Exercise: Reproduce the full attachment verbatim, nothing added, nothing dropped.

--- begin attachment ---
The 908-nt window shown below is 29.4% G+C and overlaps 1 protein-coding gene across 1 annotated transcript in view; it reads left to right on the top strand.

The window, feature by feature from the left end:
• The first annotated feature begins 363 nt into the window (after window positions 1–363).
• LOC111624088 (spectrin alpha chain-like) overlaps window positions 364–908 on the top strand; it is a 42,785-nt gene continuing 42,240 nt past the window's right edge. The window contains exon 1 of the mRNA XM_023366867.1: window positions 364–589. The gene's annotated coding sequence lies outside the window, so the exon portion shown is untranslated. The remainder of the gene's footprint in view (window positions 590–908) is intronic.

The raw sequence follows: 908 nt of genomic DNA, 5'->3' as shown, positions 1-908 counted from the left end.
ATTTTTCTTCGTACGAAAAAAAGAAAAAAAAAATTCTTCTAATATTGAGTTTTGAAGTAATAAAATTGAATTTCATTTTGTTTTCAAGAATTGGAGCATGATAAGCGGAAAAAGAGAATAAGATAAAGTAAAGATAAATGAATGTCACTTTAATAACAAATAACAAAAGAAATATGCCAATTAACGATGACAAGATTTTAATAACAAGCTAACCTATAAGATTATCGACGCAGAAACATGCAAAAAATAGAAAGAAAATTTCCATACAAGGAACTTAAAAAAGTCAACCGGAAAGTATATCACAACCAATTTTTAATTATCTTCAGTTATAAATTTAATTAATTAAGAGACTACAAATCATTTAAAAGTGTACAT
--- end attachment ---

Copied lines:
The 908-nt window shown below is 29.4% G+C and overlaps 1 protein-coding gene across 1 annotated transcript in view; it reads left to right on the top strand.

The window, feature by feature from the left end:
• The first annotated feature begins 363 nt into the window (after window positions 1–363).
• LOC111624088 (spectrin alpha chain-like) overlaps window positions 364–908 on the top strand; it is a 42,785-nt gene continuing 42,240 nt past the window's right edge. The window contains exon 1 of the mRNA XM_023366867.1: window positions 364–589. The gene's annotated coding sequence lies outside the window, so the exon portion shown is untranslated. The remainder of the gene's footprint in view (window positions 590–908) is intronic.

The raw sequence follows: 908 nt of genomic DNA, 5'->3' as shown, positions 1-908 counted from the left end.
ATTTTTCTTCGTACGAAAAAAAGAAAAAAAAAATTCTTCTAATATTGAGTTTTGAAGTAATAAAATTGAATTTCATTTTGTTTTCAAGAATTGGAGCATGATAAGCGGAAAAAGAGAATAAGATAAAGTAAAGATAAATGAATGTCACTTTAATAACAAATAACAAAAGAAATATGCCAATTAACGATGACAAGATTTTAATAACAAGCTAACCTATAAGATTATCGACGCAGAAACATGCAAAAAATAGAAAGAAAATTTCCATACAAGGAACTTAAAAAAGTCAACCGGAAAGTATATCACAACCAATTTTTAATTATCTTCAGTTATAAATTTAATTAATTAAGAGACTACAAATCATTTAAAAGTGTACAT